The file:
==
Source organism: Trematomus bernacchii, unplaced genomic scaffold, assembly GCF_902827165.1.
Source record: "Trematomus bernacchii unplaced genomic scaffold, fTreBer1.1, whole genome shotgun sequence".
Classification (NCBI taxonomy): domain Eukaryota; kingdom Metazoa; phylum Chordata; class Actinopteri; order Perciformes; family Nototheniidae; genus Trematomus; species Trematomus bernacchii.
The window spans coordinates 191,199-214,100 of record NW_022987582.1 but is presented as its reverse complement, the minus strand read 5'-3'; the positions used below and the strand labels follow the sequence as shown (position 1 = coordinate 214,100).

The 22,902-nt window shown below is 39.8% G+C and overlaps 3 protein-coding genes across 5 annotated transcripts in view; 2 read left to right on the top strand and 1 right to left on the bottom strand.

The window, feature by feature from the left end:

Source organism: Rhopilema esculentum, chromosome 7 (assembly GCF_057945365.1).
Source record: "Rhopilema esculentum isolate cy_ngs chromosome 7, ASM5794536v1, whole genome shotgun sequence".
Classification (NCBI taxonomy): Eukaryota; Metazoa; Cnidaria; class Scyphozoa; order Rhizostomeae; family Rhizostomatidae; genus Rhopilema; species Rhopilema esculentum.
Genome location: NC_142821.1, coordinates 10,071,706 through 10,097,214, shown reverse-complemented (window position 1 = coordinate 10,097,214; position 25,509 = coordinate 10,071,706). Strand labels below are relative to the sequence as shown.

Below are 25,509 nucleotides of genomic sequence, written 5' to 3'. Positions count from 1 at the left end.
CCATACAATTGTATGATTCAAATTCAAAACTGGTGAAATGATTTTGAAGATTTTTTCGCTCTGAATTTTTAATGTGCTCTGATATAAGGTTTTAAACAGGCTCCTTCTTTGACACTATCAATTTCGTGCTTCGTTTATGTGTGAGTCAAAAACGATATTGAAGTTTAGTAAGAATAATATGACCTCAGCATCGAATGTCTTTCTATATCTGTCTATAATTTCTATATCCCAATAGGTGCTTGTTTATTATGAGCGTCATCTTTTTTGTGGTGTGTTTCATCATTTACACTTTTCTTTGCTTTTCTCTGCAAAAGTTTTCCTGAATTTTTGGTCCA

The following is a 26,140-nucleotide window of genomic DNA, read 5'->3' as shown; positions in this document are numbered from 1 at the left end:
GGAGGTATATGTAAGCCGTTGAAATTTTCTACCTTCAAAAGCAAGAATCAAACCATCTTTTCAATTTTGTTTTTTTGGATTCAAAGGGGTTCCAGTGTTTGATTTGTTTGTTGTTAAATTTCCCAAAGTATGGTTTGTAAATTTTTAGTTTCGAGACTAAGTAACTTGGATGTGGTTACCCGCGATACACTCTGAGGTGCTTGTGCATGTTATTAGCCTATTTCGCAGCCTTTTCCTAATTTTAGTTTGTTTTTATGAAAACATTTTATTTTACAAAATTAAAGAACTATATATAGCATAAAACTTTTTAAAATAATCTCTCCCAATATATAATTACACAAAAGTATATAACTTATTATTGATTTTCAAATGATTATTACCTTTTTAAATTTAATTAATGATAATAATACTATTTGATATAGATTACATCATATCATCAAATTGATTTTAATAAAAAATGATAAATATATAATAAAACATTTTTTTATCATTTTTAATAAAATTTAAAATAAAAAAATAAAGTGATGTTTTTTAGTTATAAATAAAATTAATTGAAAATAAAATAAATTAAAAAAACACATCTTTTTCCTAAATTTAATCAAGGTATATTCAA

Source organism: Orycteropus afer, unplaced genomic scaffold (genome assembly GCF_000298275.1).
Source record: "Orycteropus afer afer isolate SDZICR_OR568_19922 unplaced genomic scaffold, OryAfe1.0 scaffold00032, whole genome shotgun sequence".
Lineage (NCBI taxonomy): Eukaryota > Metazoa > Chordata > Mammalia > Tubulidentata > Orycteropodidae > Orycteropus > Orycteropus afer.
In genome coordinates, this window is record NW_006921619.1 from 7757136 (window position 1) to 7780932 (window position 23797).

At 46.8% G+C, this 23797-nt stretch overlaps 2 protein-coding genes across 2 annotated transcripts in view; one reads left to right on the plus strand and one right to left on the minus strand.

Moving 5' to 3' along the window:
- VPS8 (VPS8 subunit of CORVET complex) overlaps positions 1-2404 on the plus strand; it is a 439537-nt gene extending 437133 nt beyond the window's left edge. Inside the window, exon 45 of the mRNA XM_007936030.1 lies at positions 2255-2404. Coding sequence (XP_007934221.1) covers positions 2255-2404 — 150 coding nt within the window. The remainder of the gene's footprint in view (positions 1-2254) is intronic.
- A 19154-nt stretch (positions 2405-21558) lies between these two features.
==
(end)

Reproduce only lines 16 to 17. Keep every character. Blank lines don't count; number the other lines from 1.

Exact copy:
Source record: "Orycteropus afer afer isolate SDZICR_OR568_19922 unplaced genomic scaffold, OryAfe1.0 scaffold00032, whole genome shotgun sequence".
Lineage (NCBI taxonomy): Eukaryota > Metazoa > Chordata > Mammalia > Tubulidentata > Orycteropodidae > Orycteropus > Orycteropus afer.